Overcoming Challenges in Marketing Analytics 

Measuring KPIs is one thing, but gaining valuable insights from these metrics is another. In fact, marketing teams may face numerous challenges in tracking and making sense of analytics. 

Dealing With Data Overload 

Perhaps the most common problem that even the most experienced marketing teams run into is dealing with data overload. These days, it's easier than ever to collect marketing data — and that's usually a good thing. However, in some cases, your teams can end up with so much data to sift through that it can be difficult to make any sense of the data or gain any actual insights from it. 

The best way to avoid this problem is to choose and track only the most essential KPIs for each campaign. This way, you'll not work with more data than you need, and your teams will be less likely to get overwhelmed. 

Making Sense of Complex KPIs 

It's also worth noting that some KPIs are more straightforward than others. Conversion rates and click-through rates, for instance, are simple. However, some KPIs are a little more complex and require a more in-depth understanding of marketing analytics to calculate or even understand. One prime example of this is the customer lifetime value (CLTV), which requires you to calculate the average purchase value per customer and multiply it by the number of purchases. There are a myriad of KPIs that have more complex algorithms and thus can be more challenging to work with.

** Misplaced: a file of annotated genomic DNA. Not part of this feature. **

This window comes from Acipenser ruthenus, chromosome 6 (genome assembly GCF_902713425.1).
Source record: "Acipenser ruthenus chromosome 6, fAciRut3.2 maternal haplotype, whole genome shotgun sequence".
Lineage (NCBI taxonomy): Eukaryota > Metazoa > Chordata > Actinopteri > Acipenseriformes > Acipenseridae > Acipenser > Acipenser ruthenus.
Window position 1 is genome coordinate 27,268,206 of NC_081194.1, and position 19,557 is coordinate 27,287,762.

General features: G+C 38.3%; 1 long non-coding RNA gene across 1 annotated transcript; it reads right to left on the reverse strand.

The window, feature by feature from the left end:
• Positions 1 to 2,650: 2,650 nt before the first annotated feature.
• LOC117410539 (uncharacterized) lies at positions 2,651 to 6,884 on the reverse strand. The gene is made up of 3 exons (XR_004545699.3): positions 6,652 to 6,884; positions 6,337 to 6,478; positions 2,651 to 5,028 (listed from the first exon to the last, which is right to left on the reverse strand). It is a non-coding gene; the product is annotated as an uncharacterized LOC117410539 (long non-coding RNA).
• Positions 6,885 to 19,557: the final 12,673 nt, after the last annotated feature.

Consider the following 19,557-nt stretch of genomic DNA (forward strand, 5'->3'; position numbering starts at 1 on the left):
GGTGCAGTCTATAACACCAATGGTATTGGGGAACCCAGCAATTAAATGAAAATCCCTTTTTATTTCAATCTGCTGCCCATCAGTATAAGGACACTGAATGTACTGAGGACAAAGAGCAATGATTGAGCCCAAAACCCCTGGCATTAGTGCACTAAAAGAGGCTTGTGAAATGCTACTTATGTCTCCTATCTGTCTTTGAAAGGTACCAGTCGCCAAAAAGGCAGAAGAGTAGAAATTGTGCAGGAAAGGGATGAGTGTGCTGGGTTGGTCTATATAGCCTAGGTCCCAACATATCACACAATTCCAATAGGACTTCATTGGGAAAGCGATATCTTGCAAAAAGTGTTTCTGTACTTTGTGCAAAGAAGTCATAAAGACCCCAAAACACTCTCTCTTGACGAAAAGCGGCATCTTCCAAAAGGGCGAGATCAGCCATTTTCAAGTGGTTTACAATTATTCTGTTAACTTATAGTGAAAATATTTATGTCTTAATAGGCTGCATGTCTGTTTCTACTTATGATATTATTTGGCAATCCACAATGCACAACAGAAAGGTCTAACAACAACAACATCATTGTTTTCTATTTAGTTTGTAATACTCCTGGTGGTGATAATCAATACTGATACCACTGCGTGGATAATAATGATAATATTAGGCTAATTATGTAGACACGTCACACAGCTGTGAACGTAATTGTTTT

Adjusting Strategies Based on KPIs 

Finally, even when tracking and interpreting KPIs isn't too much of a hassle, it's not always easy to adjust entire marketing strategies based on these metrics. Marketing teams may often have a hard time getting other company members on board with recommended changes and pivots. Getting all team members to agree is especially challenging when some don't necessarily understand the data.

Are You Ready to Decode Your Marketing Data? 

Believe it or not, this list of marketing KPIs is only the tip of the iceberg when it comes to the analytics your marketing team deals with on a regular basis. Having a basic understanding of these critical KPIs can help you better understand your company's marketing campaigns and collaborate more effectively with your marketing team. That said, if you really want to take your knowledge to the next level, it may be time to consider a master's degree in marketing analytics for yourself.